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The candidate had a religious tattoo mark on his hand, however, he submitted that if an opportunity was provided, he would have removed the tattoos and thereafter the review medical examination could again be done on him.
The Allahabad High Court recently granted relief to a man who had been declared unfit to be recruited as BSF Head Constables (Radio Operator) in the Ministry of Home Affairs, Government of India, for having a religious tattoo mark on his hand.
The bench of Justice Saurabh Srivastava directed that if the petitioner's tattoo is removed then that particular disability may not be considered as an obstacle for selection on the ministerial post for which the petitioner had applied.
The Ministry of Home Affairs on July 20, 2018, issued an advertisement for the recruitment of BSF Head Constables (Radio Operator) and (Radio Mechanic). The petitioner who was qualified for being appointed on the posts in question, applied and was declared successful in the result.
The petitioner appeared for his 2nd phase examination which is documentation, PST, and PET, and was declared successful in that result as well.
Thereafter, in his medical examination, on February 20, 2023, the petitioner was held unfit. The petitioner then applied for the review medical examination but to no relief.
Before the high court, the counsel for the petitioner Advocates Binod Kumar Mishra and Atul Kumar Dubey submitted that the petitioner had prayed before the authorities that if an opportunity was provided, he would have removed the tattoos and thereafter the review medical examination could again be done on the petitioner.
Another submission made by the petitioner's counsel was that the petitioner was a member of the SC community and it was a custom in the community to have religious tattoos. The counsel asserted that therefore also, an opportunity should have been given to the petitioner to get the tattoo, which he had owing to the custom of his community, removed and then reappear for medical examination.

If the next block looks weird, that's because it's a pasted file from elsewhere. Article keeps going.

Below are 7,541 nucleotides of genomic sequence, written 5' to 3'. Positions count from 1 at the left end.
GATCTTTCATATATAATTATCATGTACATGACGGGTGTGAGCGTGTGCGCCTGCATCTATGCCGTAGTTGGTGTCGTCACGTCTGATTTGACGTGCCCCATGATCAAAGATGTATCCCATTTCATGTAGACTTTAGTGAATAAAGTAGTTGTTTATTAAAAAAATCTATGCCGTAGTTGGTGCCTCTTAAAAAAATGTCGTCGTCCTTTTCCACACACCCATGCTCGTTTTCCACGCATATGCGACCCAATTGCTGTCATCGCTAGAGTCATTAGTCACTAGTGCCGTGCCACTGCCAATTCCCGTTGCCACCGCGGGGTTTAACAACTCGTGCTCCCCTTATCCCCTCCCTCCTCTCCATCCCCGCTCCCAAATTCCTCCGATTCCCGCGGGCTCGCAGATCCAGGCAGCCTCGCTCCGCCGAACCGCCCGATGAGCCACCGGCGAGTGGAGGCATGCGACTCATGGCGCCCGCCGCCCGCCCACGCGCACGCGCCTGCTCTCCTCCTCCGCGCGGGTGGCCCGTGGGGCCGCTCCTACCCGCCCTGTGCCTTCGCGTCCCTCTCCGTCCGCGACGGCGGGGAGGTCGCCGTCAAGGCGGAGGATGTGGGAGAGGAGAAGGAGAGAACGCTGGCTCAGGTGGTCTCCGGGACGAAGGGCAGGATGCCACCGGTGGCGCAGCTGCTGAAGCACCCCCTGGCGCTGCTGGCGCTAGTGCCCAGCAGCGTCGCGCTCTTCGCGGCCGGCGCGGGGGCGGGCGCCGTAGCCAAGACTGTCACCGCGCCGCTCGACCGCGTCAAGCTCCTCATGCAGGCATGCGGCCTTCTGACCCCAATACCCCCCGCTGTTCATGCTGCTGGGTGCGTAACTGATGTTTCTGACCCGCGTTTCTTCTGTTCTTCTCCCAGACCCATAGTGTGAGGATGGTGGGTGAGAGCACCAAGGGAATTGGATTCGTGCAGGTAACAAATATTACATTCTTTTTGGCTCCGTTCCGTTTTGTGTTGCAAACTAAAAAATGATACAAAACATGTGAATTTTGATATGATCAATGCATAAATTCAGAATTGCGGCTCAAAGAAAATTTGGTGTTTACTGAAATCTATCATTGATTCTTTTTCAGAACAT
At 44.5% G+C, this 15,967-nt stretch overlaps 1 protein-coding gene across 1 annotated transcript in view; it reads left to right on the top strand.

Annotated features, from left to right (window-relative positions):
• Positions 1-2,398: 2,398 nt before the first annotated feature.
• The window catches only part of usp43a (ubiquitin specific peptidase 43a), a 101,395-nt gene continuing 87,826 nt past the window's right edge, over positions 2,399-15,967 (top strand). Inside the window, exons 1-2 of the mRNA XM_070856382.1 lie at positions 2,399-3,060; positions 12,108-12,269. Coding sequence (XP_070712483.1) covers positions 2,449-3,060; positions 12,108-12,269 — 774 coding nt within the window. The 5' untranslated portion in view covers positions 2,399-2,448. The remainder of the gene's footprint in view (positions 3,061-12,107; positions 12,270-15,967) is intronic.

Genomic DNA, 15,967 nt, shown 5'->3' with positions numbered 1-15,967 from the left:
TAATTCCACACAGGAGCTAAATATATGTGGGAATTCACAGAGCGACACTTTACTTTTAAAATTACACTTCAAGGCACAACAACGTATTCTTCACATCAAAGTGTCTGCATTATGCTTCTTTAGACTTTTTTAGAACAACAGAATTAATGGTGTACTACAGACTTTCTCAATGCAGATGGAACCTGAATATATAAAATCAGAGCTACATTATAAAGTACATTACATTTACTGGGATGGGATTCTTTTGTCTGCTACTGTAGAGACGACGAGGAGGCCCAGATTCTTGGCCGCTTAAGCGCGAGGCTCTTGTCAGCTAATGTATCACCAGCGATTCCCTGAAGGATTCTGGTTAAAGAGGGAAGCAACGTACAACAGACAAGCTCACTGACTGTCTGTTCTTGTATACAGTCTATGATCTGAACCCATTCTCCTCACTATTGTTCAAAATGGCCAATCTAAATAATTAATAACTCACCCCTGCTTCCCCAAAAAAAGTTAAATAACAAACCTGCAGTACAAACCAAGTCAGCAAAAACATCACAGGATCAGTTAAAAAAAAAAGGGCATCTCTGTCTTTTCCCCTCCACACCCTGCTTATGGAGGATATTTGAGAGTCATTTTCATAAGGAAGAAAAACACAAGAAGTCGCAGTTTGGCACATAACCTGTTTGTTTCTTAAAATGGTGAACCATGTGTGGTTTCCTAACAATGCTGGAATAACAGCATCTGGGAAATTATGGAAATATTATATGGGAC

On the other hand, the counsel appearing for Union of India vehemently opposed the prayer mentioned in the petition on the ground that whatever rules and regulations are followed in the Indian Army for rejection of the candidature, the same are applied to the Border Security Force also and in accordance with the same, the petitioner had been held unfit.
Court, however, partly allowed the writ petition and directed that if the petitioner's tattoo is removed, then that particular disability may not be considered as an obstacle for selection on said posts but if the petitioner is found having any disability which according to the respondents are permanent in nature, then he may not be considered.
Case Title: Himanshu Kumar v. Union Of India And 2 Others
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